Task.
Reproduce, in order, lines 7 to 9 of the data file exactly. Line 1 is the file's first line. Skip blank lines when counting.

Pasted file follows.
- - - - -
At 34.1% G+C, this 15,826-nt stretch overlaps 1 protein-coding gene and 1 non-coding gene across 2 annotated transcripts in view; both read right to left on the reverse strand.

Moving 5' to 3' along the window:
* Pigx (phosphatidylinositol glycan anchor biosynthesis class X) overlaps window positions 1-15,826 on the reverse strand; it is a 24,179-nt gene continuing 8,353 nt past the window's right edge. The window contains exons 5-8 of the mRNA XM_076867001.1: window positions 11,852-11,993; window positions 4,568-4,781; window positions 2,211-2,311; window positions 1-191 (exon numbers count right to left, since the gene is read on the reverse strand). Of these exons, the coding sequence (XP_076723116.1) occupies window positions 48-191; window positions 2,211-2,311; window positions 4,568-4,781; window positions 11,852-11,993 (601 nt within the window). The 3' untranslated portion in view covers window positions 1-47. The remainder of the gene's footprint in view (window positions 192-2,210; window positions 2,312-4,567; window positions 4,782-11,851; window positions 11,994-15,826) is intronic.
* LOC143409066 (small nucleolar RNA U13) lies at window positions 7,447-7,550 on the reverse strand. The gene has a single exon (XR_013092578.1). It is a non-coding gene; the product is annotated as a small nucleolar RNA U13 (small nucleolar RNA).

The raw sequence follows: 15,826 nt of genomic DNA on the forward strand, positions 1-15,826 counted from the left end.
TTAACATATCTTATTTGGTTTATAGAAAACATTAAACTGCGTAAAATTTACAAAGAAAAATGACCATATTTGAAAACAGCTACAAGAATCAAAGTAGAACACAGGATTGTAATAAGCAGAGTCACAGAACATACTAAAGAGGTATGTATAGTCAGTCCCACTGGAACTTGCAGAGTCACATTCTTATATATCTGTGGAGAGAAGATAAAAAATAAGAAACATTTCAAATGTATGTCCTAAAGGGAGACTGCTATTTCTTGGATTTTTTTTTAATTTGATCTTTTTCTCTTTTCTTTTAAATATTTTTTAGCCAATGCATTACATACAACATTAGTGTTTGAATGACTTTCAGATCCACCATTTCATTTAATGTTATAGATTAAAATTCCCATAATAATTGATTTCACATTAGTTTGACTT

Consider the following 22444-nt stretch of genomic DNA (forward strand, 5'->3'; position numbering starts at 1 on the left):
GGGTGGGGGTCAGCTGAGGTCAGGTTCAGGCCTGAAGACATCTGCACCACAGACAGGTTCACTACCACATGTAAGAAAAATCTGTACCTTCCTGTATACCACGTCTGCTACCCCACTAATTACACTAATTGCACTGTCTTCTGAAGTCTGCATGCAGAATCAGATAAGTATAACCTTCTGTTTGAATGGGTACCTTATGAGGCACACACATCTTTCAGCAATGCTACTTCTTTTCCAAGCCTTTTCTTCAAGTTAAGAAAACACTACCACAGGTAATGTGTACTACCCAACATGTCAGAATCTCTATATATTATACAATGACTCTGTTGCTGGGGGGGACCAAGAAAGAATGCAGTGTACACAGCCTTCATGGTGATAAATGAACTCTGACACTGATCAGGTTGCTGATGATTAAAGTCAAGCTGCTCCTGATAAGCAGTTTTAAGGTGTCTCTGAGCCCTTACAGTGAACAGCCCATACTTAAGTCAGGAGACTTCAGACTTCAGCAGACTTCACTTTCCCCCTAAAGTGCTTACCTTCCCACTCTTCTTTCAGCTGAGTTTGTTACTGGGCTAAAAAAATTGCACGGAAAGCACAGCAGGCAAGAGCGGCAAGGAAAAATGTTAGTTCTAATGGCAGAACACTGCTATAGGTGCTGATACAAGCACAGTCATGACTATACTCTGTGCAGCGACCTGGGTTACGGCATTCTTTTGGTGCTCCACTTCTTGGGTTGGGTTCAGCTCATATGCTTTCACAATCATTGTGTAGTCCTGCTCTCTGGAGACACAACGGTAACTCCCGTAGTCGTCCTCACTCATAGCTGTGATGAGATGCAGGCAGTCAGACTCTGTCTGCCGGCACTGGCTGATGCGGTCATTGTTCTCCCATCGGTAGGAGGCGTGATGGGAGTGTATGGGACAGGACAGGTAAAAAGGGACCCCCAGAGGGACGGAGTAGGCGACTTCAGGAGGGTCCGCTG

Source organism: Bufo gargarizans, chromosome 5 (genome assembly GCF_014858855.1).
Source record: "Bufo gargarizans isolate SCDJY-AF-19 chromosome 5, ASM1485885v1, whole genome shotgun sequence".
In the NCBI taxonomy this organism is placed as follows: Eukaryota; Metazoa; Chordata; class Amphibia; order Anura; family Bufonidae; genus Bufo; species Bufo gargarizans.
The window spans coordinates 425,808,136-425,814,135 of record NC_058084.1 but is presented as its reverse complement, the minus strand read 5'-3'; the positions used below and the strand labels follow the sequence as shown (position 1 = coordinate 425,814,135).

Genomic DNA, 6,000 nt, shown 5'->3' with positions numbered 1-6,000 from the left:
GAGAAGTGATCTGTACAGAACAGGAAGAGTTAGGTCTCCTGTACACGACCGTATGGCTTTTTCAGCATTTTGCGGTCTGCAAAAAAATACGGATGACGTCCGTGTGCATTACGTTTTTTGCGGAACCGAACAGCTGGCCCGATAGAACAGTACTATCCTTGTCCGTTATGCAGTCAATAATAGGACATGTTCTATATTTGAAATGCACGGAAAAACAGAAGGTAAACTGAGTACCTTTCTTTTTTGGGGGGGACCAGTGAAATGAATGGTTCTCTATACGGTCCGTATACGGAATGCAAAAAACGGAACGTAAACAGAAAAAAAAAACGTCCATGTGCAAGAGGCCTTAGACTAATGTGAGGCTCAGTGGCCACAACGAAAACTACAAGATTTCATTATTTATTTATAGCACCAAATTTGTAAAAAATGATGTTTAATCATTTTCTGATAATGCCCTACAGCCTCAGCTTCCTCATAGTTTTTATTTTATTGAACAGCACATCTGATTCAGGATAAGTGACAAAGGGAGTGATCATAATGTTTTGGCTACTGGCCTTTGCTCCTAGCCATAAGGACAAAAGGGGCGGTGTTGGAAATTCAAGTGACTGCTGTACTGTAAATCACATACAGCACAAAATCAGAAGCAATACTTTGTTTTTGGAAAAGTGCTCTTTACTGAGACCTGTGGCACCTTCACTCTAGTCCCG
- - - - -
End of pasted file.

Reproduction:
Consider the following 22444-nt stretch of genomic DNA (forward strand, 5'->3'; position numbering starts at 1 on the left):
GGGTGGGGGTCAGCTGAGGTCAGGTTCAGGCCTGAAGACATCTGCACCACAGACAGGTTCACTACCACATGTAAGAAAAATCTGTACCTTCCTGTATACCACGTCTGCTACCCCACTAATTACACTAATTGCACTGTCTTCTGAAGTCTGCATGCAGAATCAGATAAGTATAACCTTCTGTTTGAATGGGTACCTTATGAGGCACACACATCTTTCAGCAATGCTACTTCTTTTCCAAGCCTTTTCTTCAAGTTAAGAAAACACTACCACAGGTAATGTGTACTACCCAACATGTCAGAATCTCTATATATTATACAATGACTCTGTTGCTGGGGGGGACCAAGAAAGAATGCAGTGTACACAGCCTTCATGGTGATAAATGAACTCTGACACTGATCAGGTTGCTGATGATTAAAGTCAAGCTGCTCCTGATAAGCAGTTTTAAGGTGTCTCTGAGCCCTTACAGTGAACAGCCCATACTTAAGTCAGGAGACTTCAGACTTCAGCAGACTTCACTTTCCCCCTAAAGTGCTTACCTTCCCACTCTTCTTTCAGCTGAGTTTGTTACTGGGCTAAAAAAATTGCACGGAAAGCACAGCAGGCAAGAGCGGCAAGGAAAAATGTTAGTTCTAATGGCAGAACACTGCTATAGGTGCTGATACAAGCACAGTCATGACTATACTCTGTGCAGCGACCTGGGTTACGGCATTCTTTTGGTGCTCCACTTCTTGGGTTGGGTTCAGCTCATATGCTTTCACAATCATTGTGTAGTCCTGCTCTCTGGAGACACAACGGTAACTCCCGTAGTCGTCCTCACTCATAGCTGTGATGAGATGCAGGCAGTCAGACTCTGTCTGCCGGCACTGGCTGATGCGGTCATTGTTCTCCCATCGGTAGGAGGCGTGATGGGAGTGTATGGGACAGGACAGGTAAAAAGGGACCCCCAGAGGGACGGAGTAGGCGACTTCAGGAGGGTCCGCTG

Source organism: Bufo gargarizans, chromosome 5 (genome assembly GCF_014858855.1).